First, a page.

The notches 25 in the various tumblers are located at difierent distances from the front ends of the tumblers to require the various tumblers to be moved different distances to effect proper alignment of all of the notches 25 with the plate [0, and to so move the various tumblers, the inner end 30 of the key 26 has differently located steps 3|, each of which is adapted to engage one of the tumblers, as best shown in Figure 5.

Inasmuch as the plate Ill lies flush against the shoulder 2, which forms the back of the flange 2|, it follows that when the tumblers are in their unlocked positions to align their respective notches 25 with the plate, the outer edges of the notches are all flush with this shoulder 32. This facilitates the cutting of the notches, as by making a out directly adjacent the shoulder 32 with the key in its fully inserted position, all of the notches are properly located. If desired; the cut taken to form the notches 25 may also serve to dress or finish the shoulder 32.

To. define the inward limit of movement of the key 26, a lug 33 projects from one edge thereof. This lug 33 during insertion of the key, enters a recess 34 in the inturned flange 9 and passes the two part expansible dust cover or shutter 23 to engage the inner surface 35 of the pocket in which the shutter is mounted. Such engagement of the lug 33 with the surface 35 positively limits the inward movement of the key and defines the position at which all of the tumblers are moved free of interlocking engagement with the notched plate IE3.

The lug 33 is of such size as to be received in the pocket provided for the shutter 23 and to engage the inner face of the flange 9, as the key is turned from its position of insertion and retraction aligned with the notch 34. Consequently, it is impossible to retract the key except when the cylinder is in its position of rotation at which all of its tumblers are properly aligned with their respective notches iii in the plate [E]. In this manner, leaving the cylinder free for rotation without the use of a proper key is precluded.

To guard against successful picking, there are additional notches l6 in the plate It), so that in the event an attempt to pick the lock is successful in freeing the cylinder for rotation from its fully locked position, it can be turned only a slight distance before the tumblers will again engage in notches l6 and thereby positively restrain further actuation of the cylinder.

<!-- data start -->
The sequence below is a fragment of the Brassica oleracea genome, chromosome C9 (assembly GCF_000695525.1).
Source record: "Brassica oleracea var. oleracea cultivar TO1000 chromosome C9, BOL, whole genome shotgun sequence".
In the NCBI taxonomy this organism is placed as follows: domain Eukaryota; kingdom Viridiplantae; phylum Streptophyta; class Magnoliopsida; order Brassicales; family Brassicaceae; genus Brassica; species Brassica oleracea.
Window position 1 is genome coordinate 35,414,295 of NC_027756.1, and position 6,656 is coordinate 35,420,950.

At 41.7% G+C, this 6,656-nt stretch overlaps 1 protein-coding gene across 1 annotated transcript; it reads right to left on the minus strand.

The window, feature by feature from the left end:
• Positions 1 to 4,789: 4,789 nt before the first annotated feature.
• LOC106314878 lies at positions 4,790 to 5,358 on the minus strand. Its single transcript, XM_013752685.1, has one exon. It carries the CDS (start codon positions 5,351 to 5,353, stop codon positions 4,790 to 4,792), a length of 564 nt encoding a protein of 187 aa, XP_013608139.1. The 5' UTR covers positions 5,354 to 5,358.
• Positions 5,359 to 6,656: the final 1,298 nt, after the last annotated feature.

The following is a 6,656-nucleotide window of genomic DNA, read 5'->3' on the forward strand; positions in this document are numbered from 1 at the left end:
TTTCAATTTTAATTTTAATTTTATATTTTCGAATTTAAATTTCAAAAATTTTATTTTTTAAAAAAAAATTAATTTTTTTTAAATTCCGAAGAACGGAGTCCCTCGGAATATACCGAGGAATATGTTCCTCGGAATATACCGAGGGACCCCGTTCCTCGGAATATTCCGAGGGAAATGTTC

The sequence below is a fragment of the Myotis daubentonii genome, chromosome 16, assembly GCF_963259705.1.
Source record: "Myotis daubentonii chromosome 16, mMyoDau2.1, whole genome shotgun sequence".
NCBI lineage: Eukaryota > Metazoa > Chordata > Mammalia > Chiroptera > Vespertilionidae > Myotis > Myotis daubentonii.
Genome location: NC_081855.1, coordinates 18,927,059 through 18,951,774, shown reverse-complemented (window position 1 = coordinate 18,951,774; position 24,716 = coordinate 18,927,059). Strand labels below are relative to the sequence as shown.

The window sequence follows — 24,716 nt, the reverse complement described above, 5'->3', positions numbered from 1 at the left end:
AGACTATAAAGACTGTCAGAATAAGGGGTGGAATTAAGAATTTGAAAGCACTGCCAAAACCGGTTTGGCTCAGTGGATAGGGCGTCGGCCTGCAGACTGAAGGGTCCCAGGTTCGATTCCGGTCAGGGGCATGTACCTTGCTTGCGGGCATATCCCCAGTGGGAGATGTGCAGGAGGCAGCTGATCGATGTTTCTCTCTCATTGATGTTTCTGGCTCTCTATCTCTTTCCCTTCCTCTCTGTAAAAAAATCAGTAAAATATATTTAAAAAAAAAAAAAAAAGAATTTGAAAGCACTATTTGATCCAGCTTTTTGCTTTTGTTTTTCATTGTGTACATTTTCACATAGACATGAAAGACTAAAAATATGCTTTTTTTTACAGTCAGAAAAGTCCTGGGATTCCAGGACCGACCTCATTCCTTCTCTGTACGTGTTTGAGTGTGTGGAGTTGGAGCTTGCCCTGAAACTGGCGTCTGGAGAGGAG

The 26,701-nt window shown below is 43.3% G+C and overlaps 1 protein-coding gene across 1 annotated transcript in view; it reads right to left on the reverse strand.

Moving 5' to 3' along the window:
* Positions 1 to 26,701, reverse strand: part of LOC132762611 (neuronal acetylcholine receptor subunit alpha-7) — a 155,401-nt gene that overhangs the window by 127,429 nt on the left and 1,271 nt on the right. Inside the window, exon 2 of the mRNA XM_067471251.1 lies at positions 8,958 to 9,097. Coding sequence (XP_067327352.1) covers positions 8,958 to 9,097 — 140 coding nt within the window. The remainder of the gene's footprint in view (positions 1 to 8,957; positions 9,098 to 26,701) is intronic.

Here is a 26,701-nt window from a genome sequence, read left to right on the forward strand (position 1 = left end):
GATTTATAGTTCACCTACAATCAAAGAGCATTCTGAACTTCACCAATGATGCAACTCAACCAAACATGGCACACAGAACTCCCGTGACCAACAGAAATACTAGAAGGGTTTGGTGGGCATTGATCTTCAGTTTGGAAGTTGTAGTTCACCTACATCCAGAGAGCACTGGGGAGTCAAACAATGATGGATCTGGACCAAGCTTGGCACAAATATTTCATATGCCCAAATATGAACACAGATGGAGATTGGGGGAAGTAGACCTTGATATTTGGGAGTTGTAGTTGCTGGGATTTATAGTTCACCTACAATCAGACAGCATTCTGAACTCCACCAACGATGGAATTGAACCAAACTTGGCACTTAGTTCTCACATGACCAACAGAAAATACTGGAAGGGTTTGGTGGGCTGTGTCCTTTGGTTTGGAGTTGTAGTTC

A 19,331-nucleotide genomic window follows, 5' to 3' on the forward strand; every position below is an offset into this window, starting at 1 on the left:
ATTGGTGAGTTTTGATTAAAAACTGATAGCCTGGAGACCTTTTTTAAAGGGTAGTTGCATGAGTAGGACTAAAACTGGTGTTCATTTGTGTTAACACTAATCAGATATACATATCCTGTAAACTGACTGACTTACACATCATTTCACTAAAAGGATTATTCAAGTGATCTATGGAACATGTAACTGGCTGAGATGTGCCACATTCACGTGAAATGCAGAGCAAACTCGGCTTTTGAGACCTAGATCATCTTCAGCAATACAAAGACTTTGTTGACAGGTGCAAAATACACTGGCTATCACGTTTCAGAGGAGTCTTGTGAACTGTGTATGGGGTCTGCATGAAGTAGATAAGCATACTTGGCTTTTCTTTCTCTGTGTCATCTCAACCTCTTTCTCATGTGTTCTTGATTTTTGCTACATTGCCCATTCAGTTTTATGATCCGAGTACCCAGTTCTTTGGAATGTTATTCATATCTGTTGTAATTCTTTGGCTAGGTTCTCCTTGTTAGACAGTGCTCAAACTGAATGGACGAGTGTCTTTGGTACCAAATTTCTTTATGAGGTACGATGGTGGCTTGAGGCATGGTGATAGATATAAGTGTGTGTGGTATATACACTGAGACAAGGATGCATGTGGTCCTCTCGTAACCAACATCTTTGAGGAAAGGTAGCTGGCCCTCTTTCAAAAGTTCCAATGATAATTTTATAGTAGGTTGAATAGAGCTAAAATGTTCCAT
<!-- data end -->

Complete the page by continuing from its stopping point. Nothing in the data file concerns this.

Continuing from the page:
Picking of the lock is further rendered difiicult by the formation of grooves 36 on the opposite sides of the tumblers. These grooves, during an attempt to pick the lock. engage the edges of the notches I6 in the plate It] upon the application of slight torsional force and prevent further endwise movement of the tumblers.

The embodiment of the invention illustrated in Figures 6 to 11 inclusive distinguishes from that form shown in Figures 1 to 5 inclusive, principally in the fact that the tumblers 3'! in Figures 6 to 11 are all parallel and disposed side by side.

As in the embodiment described, the cylinder 5 is composed of two separate parts I4 and I5 permanently connected together during assembly. The casing 6 has an inturned flange 38 comparable to the disc l0 and the cylinder is insertable into the casing from its front end where it is retained by a cap 39 spun over a flange M! on the casing G.

The tumblers 3'! are slidably mounted in side by side parallel recesses 4! in the small diameter portion l5 of the cylinder and are yieldably urged forwardly by springs 42 disposed in pockets 43 which are staggered on opposite sides of the keyway 22 to permit a closer disposition of the tumblers.

Forwardly and rearwardly extending projections 44 and 45, respectively, on the tumblers slide in recesses 46 and 4'! formed in the front and rear portions of the cylinder as extensions of the main tumbler receiving recesses 4|.